The veggies can be chopped in advance and refrigerated in airtight containers.

Fresh Basil is also a good option as a garnish for the Hot pot instead of Mint or coriander.

This blogpost is in association with Fortune Foods as a part of their Desi Health Bites activity– The Hunt for the Best Rice Bran Oil Recipes. For more updates and healthy recipes using Fortune Rice Bran Health Oil, follow Fortune Foods on Facebook and on Twitter at @fortunefoods 

Check out more Desi Health Bites by all the awesome Food Bloggers here at Fortune Food

March 20, 2015 at 10:04 am Leave a comment

Desi Health Bites – Mini Thalipeeth Tostadas

I love experimenting with different grains and flours. Jowar, Nagli/Ragi,Amaranth, Corn etc.. are pantry staples in my house. Most of the times,I use a blend of these grains for our day-to-day food in the form of khichdis, upmas,dosas.

One such multipurpose, wholesome flour mix is the ‘Thalipeeth Bhajani. This is a pantry staple in every Maharashtrian household.

IMG_3083

Bhajani Thalipeeth basically is a quick flat bread made using this multigrain Bhajani mix along with chopped onions,sometimes some chopped fresh or leftover vegetables, fresh coriander, sesame seeds and spices.It is usually served for breakfast with fresh homemade Curd/Yogurt, homemade white butter and/or sweet lime pickle.

IMG_3514

My Mom makes her own Thalipeeth Bhajani by roasting – Jowar, Bajra, wheat, Nagli,Rice,Gram dal,Urad dal and cumene , coriander seeds and then milling them together. Needless to say I get my Thalipeeth Bhajani mix  readymade from her as and when I am out of stock :). Most supermarkets, grocery stores, health food shops now stock Thalipeeth flour, so it is easily available or see the Quick Mix version given below.

Another favourite item from the Maharashtrian cuisine is ‘Khamang Kakdi’ – cucumber salad tempered with spices and topped with crushed peanuts. I love to add Tomatoes and onion to my Khamang Kakdi.

IMG_3205

Both these Classic Maharashtrian favourites, I have combined in a quick modern Appetizer Avatar- Mini Thalipeeth Tostadas, akin to the Mexican Tostadas.

Thalipeeth Tostadas 2

It seems to be a long winded recipe but it uses simple day-to-day ingredients found in most Indian kitchens.With some advance preparation it can be easily put together in under 30 minutes.

I have used Fortune Rice Bran Health Oil for making my  Mini Thalipeeth Tostadas.

“Fortune rice bran health oil has a key micronutrient called “oryzanol”, an antioxidant found only in the bran of rice. It helps reduce bad cholesterol,increase good cholesterol and keeps your heart healthy, making it a healthier choice.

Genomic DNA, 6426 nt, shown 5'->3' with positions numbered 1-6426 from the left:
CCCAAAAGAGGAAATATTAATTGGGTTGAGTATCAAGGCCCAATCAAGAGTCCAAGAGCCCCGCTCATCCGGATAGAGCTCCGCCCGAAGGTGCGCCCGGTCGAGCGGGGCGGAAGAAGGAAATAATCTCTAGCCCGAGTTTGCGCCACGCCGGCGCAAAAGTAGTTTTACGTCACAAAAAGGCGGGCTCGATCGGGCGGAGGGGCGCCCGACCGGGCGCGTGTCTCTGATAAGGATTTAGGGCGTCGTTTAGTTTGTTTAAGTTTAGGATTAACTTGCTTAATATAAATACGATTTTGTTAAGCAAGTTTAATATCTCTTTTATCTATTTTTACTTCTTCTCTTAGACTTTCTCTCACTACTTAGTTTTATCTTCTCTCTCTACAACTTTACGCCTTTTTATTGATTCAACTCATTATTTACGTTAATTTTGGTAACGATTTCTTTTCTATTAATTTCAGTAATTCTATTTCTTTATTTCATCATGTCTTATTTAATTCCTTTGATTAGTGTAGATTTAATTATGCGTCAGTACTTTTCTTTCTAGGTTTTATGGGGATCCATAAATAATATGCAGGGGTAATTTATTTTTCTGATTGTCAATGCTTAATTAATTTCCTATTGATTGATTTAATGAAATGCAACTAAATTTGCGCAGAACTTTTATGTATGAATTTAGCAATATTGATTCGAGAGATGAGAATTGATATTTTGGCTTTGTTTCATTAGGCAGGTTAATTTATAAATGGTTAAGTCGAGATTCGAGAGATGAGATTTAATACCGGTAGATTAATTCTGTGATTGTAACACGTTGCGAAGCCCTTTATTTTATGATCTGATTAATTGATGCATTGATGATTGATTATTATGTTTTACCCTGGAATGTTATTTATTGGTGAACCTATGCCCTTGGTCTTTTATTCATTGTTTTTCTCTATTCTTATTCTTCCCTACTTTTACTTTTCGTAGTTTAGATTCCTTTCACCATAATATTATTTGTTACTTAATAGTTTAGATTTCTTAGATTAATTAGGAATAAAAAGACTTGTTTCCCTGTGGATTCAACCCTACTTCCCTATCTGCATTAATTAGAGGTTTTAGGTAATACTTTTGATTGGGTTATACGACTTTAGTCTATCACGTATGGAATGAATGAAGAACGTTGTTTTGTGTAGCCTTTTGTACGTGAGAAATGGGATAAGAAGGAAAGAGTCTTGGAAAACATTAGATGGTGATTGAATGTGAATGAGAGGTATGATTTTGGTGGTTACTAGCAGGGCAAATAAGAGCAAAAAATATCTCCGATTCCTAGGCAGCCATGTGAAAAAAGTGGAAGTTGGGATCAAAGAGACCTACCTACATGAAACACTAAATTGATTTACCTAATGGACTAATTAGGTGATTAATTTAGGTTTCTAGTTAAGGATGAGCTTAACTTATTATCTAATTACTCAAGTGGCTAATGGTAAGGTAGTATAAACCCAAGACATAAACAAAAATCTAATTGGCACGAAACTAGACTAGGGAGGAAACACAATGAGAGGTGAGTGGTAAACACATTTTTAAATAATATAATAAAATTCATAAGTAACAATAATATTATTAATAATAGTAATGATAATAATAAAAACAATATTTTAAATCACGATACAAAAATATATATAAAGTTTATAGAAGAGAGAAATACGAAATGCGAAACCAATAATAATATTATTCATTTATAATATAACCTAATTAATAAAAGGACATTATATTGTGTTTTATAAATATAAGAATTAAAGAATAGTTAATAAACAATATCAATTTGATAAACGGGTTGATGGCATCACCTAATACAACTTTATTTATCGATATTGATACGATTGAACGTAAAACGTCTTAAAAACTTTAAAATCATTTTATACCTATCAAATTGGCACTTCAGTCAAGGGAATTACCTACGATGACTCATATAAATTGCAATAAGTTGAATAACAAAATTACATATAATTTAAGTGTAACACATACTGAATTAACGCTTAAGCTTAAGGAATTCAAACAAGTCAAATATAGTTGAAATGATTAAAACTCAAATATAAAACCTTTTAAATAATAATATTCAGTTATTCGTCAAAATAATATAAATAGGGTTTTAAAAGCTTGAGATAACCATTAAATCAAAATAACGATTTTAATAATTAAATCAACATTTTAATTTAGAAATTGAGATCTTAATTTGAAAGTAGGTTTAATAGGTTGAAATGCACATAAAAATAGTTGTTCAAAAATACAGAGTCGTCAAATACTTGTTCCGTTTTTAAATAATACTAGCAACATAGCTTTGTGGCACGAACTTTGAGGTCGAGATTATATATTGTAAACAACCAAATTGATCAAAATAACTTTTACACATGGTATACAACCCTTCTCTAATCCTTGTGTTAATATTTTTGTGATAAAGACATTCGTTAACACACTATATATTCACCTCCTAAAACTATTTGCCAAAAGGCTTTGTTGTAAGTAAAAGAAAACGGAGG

Squalene is an organic compound naturally produced by human skin cells and is a natural moisturizer. Fortune Rice Bran Health Oil contains good amounts of it which prevent the ageing of skin.

Antioxidants improve health by fighting free radicals that harm the immune system. Fortune Rice Bran Health oil has natural antioxidants that help build strong immunity”.

Fortune Rice Bran Oil

“It is a myth that colourless or transparent oils are healthier than dark oils. FRBH is refined optimally to keep all the essential micronutrients intact. It has a darker appearance primarily due to Oryzanol.

It is enriched with a gamut of nutrients and is good for heart, immunity, skin and hormones. It is appropriate for people of all ages”

thalipeeth tostadasHere’s the recipe for my Mini Thalipeeth Tostadas

Mini Thalipeeth Tostadas

Makes about 18-19, 3” round Tostadas

Prep time: 20 mins

Cooking time: ~30 mins including baking time

Ingredients

For the Tostados

2 Cups Thalipeeth flour/Multigrain flour *

1 tsp Ajwain/Carom seeds

2 tsp Sesame seeds

½ tsp Dry red chilli powder (or to taste)

2 tsp Fortune Rice Bran Health Oil

2 Tbsp chopped fresh coriander leaves

¼ tsp garlic paste

½ tsp Asafoetida/hing

Warm water as required (~ ¾-1 cup)

For the topping

1 large cucumber peeled finely chopped

1 large Tomato ,seeds removed & finely chopped

½ onion finely chopped

3 tsp roasted peanuts crushed

2 tsp chopped fresh coriander leaves

½ tsp brown sugar

Salt to taste

For tempering

2 tsp Fortune Rice Bran Health Oil

½ tsp mustard seeds

½ tsp Cumene seeds

5-6 Curry leaves

½ tsp powdered Asafoetida

1-2 green chillies chopped

For the herbed Yogurt/Curd

¾  cup thick Yogurt/curd

2 tsp chopped mint leaves

2 tsp chopped coriander leaves

Rock salt to taste

Method

For the Tostados

Preheat the oven to 170 deg C.

Line a baking sheet with Parchment paper.

Add the flour or flours to a mixing bowl.

Add all the other ingredients except the water.Mix well.

Slowly add the warm water and knead the flours into a stiff but pliable dough.

Transfer the dough to a lightly floured work surface.

Roll out into a thin layer. The layer should be as thin as possible while still workable.